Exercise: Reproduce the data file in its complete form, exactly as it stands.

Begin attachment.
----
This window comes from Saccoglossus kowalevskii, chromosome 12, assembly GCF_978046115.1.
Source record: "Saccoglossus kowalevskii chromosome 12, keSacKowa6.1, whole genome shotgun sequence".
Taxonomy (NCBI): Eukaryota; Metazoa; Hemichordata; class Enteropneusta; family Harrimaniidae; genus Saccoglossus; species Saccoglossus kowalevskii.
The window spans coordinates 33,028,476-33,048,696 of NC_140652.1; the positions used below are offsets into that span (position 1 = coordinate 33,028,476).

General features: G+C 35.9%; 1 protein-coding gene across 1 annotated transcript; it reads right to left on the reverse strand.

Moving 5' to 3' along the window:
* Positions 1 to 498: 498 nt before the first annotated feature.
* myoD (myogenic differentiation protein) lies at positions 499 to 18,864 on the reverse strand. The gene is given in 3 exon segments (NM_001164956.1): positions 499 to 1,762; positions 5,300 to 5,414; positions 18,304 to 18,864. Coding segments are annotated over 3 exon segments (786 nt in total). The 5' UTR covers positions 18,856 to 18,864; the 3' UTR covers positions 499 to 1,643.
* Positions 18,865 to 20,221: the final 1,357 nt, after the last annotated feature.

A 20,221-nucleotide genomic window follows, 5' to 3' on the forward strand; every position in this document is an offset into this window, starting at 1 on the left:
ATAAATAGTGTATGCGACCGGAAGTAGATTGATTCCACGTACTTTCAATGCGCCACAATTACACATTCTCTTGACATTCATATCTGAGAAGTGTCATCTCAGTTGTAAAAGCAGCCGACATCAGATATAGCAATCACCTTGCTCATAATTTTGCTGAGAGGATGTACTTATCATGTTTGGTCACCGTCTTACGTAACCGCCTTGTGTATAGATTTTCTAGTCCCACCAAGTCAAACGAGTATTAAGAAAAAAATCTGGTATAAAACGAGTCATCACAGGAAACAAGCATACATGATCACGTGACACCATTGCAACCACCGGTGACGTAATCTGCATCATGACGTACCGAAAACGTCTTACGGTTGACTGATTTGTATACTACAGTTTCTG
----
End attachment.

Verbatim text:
This window comes from Saccoglossus kowalevskii, chromosome 12, assembly GCF_978046115.1.
Source record: "Saccoglossus kowalevskii chromosome 12, keSacKowa6.1, whole genome shotgun sequence".
Taxonomy (NCBI): Eukaryota; Metazoa; Hemichordata; class Enteropneusta; family Harrimaniidae; genus Saccoglossus; species Saccoglossus kowalevskii.
The window spans coordinates 33,028,476-33,048,696 of NC_140652.1; the positions used below are offsets into that span (position 1 = coordinate 33,028,476).

General features: G+C 35.9%; 1 protein-coding gene across 1 annotated transcript; it reads right to left on the reverse strand.

Moving 5' to 3' along the window:
* Positions 1 to 498: 498 nt before the first annotated feature.
* myoD (myogenic differentiation protein) lies at positions 499 to 18,864 on the reverse strand. The gene is given in 3 exon segments (NM_001164956.1): positions 499 to 1,762; positions 5,300 to 5,414; positions 18,304 to 18,864. Coding segments are annotated over 3 exon segments (786 nt in total). The 5' UTR covers positions 18,856 to 18,864; the 3' UTR covers positions 499 to 1,643.
* Positions 18,865 to 20,221: the final 1,357 nt, after the last annotated feature.

A 20,221-nucleotide genomic window follows, 5' to 3' on the forward strand; every position in this document is an offset into this window, starting at 1 on the left:
ATAAATAGTGTATGCGACCGGAAGTAGATTGATTCCACGTACTTTCAATGCGCCACAATTACACATTCTCTTGACATTCATATCTGAGAAGTGTCATCTCAGTTGTAAAAGCAGCCGACATCAGATATAGCAATCACCTTGCTCATAATTTTGCTGAGAGGATGTACTTATCATGTTTGGTCACCGTCTTACGTAACCGCCTTGTGTATAGATTTTCTAGTCCCACCAAGTCAAACGAGTATTAAGAAAAAAATCTGGTATAAAACGAGTCATCACAGGAAACAAGCATACATGATCACGTGACACCATTGCAACCACCGGTGACGTAATCTGCATCATGACGTACCGAAAACGTCTTACGGTTGACTGATTTGTATACTACAGTTTCTG